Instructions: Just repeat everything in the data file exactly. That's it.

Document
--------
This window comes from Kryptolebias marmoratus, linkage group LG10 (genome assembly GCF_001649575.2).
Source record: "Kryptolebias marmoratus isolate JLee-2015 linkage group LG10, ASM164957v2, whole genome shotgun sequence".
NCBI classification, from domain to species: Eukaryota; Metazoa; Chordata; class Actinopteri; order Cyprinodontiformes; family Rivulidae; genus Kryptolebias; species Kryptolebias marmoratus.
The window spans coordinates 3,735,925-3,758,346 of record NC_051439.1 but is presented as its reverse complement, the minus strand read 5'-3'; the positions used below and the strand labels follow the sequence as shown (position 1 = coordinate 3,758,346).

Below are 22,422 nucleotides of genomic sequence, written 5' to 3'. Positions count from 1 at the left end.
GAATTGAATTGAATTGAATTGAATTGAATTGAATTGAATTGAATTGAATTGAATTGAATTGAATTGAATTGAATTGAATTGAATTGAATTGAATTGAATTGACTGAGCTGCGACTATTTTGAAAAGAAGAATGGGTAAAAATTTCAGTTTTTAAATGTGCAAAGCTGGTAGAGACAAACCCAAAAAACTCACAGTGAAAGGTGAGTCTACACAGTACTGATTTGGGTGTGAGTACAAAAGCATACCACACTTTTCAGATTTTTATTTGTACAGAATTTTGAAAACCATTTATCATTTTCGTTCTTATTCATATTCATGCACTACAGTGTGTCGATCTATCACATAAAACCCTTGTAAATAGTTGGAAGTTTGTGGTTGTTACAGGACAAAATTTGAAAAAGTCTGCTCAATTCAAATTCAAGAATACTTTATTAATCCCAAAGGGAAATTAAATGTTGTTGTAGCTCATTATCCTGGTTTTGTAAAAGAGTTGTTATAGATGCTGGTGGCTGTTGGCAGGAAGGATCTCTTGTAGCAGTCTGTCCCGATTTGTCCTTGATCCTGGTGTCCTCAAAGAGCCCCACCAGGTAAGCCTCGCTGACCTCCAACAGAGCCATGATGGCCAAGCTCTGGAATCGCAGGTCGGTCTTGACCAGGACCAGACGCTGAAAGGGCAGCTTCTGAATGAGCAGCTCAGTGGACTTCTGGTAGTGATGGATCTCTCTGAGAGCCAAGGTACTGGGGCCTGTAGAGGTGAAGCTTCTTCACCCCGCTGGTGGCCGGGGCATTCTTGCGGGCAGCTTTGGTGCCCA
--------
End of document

This window comes from Kryptolebias marmoratus, linkage group LG10 (genome assembly GCF_001649575.2).
Source record: "Kryptolebias marmoratus isolate JLee-2015 linkage group LG10, ASM164957v2, whole genome shotgun sequence".
NCBI classification, from domain to species: Eukaryota; Metazoa; Chordata; class Actinopteri; order Cyprinodontiformes; family Rivulidae; genus Kryptolebias; species Kryptolebias marmoratus.
The window spans coordinates 3,735,925-3,758,346 of record NC_051439.1 but is presented as its reverse complement, the minus strand read 5'-3'; the positions used below and the strand labels follow the sequence as shown (position 1 = coordinate 3,758,346).

Below are 22,422 nucleotides of genomic sequence, written 5' to 3'. Positions count from 1 at the left end.
GAATTGAATTGAATTGAATTGAATTGAATTGAATTGAATTGAATTGAATTGAATTGAATTGAATTGAATTGAATTGAATTGAATTGAATTGAATTGAATTGACTGAGCTGCGACTATTTTGAAAAGAAGAATGGGTAAAAATTTCAGTTTTTAAATGTGCAAAGCTGGTAGAGACAAACCCAAAAAACTCACAGTGAAAGGTGAGTCTACACAGTACTGATTTGGGTGTGAGTACAAAAGCATACCACACTTTTCAGATTTTTATTTGTACAGAATTTTGAAAACCATTTATCATTTTCGTTCTTATTCATATTCATGCACTACAGTGTGTCGATCTATCACATAAAACCCTTGTAAATAGTTGGAAGTTTGTGGTTGTTACAGGACAAAATTTGAAAAAGTCTGCTCAATTCAAATTCAAGAATACTTTATTAATCCCAAAGGGAAATTAAATGTTGTTGTAGCTCATTATCCTGGTTTTGTAAAAGAGTTGTTATAGATGCTGGTGGCTGTTGGCAGGAAGGATCTCTTGTAGCAGTCTGTCCCGATTTGTCCTTGATCCTGGTGTCCTCAAAGAGCCCCACCAGGTAAGCCTCGCTGACCTCCAACAGAGCCATGATGGCCAAGCTCTGGAATCGCAGGTCGGTCTTGACCAGGACCAGACGCTGAAAGGGCAGCTTCTGAATGAGCAGCTCAGTGGACTTCTGGTAGTGATGGATCTCTCTGAGAGCCAAGGTACTGGGGCCTGTAGAGGTGAAGCTTCTTCACCCCGCTGGTGGCCGGGGCATTCTTGCGGGCAGCTTTGGTGCCCA